Agencies still in the red on financial performance
Score cards continue to show low grades for most agencies
President’s Management Agenda
Of all the categories under which the Executive Branch Management Scorecard analyzes agencies, financial performance continues to be the one in which agencies consistently score the worst. Although many agencies have shown noticeable improvements in many areas since the score card’s inception in fiscal 2001, failing financial grades are a constant.
The low scores remain partly because it’s the only category on the score card that is independently verified, some analysts say. The Government Accountability Office is set to publish a report in September that lawmakers hope will shed more light on how the Office of Management and Budget arrives at the scores for the other categories.
In the third quarter of fiscal 2006, 16 of 26 departments and agencies earned red, the lowest grade. Moreover, 12 of those 16 agencies have always gotten red scores in financial performance.
There have been a few positive scores. The National Science Foundation has always scored a green, the highest rating, in financial performance. The Social Security Administration has earned yellows or greens. And after seven straight red ratings, the Education Department jumped to green in the first quarter of fiscal 2003 and has stayed there ever since.
No scores for financial performance changed between the second and third quarters of this year, according to the score card. In case-by-case progress assessments, OMB gave 24 agencies green scores because, in its view, the financial performance objectives were proceeding according to plan. The Homeland Security Department and NASA received yellow ratings, meaning that OMB noticed some slippage in establishing financial performance objectives. The progress assessment is a different measure from the status grade.
A green score means an agency is implementing its initiatives as planned; it is the highest rating an agency can receive. Yellow shows a need for adjustments to achieve the objectives in a timely manner, and red means an initiative is in serious jeopardy. The score card evaluates agencies in five areas on the President’s Management Agenda: workforce, competitive sourcing, financial performance, e-government, and budget and performance integration.
The rationale behind rating many of the score card categories is not well understood outside the agencies and OMB, said Mike Hettinger, staff director for the House Government Reform Committee’s Government Management, Finance and Accountability Subcommittee. Agencies’ financial performance, however, is audited.
“Consequently, there are more reds with independent verification of what they are doing,” he said. The other categories are assessed more subjectively, he said.
The subcommittee commissioned the GAO report that is nearing release.
Linda Combs, controller at OMB, said in a July 26 statement that improving the financial performance category will take a multilayered effort. She said financial processes must be standardized, and financial systems should be moved to shared service providers, which support multiple customers.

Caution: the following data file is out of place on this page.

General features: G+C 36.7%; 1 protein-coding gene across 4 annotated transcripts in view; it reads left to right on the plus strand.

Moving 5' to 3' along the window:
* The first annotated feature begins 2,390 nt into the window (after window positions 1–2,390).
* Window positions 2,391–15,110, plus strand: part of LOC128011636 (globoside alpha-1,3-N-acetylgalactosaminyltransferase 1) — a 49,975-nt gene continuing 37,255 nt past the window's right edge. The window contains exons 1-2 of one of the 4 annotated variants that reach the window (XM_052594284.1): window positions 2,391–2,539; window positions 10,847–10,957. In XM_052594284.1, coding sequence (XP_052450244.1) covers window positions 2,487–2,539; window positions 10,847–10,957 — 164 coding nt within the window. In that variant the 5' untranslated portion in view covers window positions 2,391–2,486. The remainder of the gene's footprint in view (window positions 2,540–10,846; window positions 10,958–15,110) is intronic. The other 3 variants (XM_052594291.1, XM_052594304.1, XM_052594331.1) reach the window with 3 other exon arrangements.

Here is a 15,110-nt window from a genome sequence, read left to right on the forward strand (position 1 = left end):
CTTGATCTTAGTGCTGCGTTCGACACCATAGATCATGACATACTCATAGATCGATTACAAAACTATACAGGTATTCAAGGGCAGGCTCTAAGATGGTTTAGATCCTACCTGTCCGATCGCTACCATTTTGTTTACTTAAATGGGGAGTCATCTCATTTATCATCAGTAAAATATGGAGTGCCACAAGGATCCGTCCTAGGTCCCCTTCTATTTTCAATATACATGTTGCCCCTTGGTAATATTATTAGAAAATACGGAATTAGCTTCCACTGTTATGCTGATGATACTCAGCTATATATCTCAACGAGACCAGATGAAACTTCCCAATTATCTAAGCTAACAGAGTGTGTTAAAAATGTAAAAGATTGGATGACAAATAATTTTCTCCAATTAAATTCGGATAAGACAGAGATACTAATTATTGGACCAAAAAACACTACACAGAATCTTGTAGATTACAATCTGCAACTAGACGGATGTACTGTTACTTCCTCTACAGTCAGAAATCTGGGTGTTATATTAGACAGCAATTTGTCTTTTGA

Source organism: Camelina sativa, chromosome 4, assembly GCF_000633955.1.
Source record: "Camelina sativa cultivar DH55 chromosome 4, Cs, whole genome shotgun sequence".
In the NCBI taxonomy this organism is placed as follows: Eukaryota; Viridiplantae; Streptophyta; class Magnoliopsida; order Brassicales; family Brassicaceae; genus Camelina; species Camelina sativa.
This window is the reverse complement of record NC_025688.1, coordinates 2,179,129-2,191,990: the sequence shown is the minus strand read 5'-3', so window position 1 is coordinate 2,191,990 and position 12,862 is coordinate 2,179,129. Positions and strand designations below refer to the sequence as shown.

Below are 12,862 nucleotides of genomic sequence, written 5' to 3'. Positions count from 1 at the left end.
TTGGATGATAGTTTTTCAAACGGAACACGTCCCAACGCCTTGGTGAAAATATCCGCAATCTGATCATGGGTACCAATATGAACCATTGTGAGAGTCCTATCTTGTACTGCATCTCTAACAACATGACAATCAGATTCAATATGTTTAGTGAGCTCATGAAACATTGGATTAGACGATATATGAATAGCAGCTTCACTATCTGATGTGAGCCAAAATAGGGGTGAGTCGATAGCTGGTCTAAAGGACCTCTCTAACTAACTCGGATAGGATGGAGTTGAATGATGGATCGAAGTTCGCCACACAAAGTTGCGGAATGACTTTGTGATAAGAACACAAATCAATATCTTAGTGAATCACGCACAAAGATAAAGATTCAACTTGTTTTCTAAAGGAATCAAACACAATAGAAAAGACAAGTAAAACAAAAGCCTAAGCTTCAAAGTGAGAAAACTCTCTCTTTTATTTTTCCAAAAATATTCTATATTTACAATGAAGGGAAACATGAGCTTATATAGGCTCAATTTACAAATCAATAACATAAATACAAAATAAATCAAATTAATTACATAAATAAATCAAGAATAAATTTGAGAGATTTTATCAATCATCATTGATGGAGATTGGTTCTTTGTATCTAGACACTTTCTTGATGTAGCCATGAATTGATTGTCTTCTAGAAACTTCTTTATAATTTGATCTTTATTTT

Hettinger said OMB should start with standardization and then have agencies outsource the work. The subcommittee has held several hearings on the Financial Management Line of Business, which includes the designation of some agencies or companies as shared service providers. At the latest hearing, on June 28, Combs gave the subcommittee more questions than answers.
Several agencies were already shifting their financial management work to private companies that OMB has not designated specifically as shared service providers.
“My worry is we are getting the cart ahead of the horse more and more,” said Rep. Todd Platts (R-Pa.), subcommittee chairman, at the hearing. Combs told the subcommittee that the new line of business is evolving and OMB is working on the final guidance for standards, which should be issued this fall.
That may be too late for some agencies. Fully instituting the line of business will take 10 or 12 years, Hettinger said. The Bush administration has less than three years left.
More than half of the agencies showed no improvement in any category on the latest score card. Labor continued to be the only department with green scores in all five areas. The Department of Veterans Affairs had the lowest overall scores, with four reds and one green. The VA’s green rating was in the workforce category.
“We are progressively improving our ability to improve program and agency performance,” said Clay Johnson, OMB’s deputy director for management.
Additionally, the e-government initiative continues to make progress and build on its successes. In April, the GovBenefits Web site expanded its services and made state-funded, state-administered programs available, ensuring that benefits offered throughout the different levels of government are found on the Internet at one site.
GovBenefits has provided information to more than 22 million visitors and referred nearly 5 million citizens to benefits programs.
“While we continue to adopt these management disciplines in all agencies, we need to ensure that we, in fact, use these new management abilities to improve performance,” Johnson said.